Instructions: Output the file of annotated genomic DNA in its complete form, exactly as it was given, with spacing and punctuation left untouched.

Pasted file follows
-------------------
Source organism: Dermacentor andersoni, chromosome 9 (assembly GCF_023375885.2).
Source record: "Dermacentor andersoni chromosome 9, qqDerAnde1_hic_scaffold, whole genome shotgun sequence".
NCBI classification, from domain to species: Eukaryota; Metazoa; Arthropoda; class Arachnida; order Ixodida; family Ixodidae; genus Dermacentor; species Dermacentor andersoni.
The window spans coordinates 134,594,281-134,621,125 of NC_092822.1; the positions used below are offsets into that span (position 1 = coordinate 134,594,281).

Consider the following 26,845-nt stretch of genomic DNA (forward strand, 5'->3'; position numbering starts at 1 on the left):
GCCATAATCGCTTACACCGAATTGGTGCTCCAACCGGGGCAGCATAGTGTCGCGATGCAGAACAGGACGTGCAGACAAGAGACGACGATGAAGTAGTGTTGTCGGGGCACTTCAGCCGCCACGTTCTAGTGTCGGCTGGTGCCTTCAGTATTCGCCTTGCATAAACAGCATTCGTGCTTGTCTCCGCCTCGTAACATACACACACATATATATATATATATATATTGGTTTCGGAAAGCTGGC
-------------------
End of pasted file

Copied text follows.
Source organism: Dermacentor andersoni, chromosome 9 (assembly GCF_023375885.2).
Source record: "Dermacentor andersoni chromosome 9, qqDerAnde1_hic_scaffold, whole genome shotgun sequence".
NCBI classification, from domain to species: Eukaryota; Metazoa; Arthropoda; class Arachnida; order Ixodida; family Ixodidae; genus Dermacentor; species Dermacentor andersoni.
The window spans coordinates 134,594,281-134,621,125 of NC_092822.1; the positions used below are offsets into that span (position 1 = coordinate 134,594,281).

Consider the following 26,845-nt stretch of genomic DNA (forward strand, 5'->3'; position numbering starts at 1 on the left):
GCCATAATCGCTTACACCGAATTGGTGCTCCAACCGGGGCAGCATAGTGTCGCGATGCAGAACAGGACGTGCAGACAAGAGACGACGATGAAGTAGTGTTGTCGGGGCACTTCAGCCGCCACGTTCTAGTGTCGGCTGGTGCCTTCAGTATTCGCCTTGCATAAACAGCATTCGTGCTTGTCTCCGCCTCGTAACATACACACACATATATATATATATATATATTGGTTTCGGAAAGCTGGC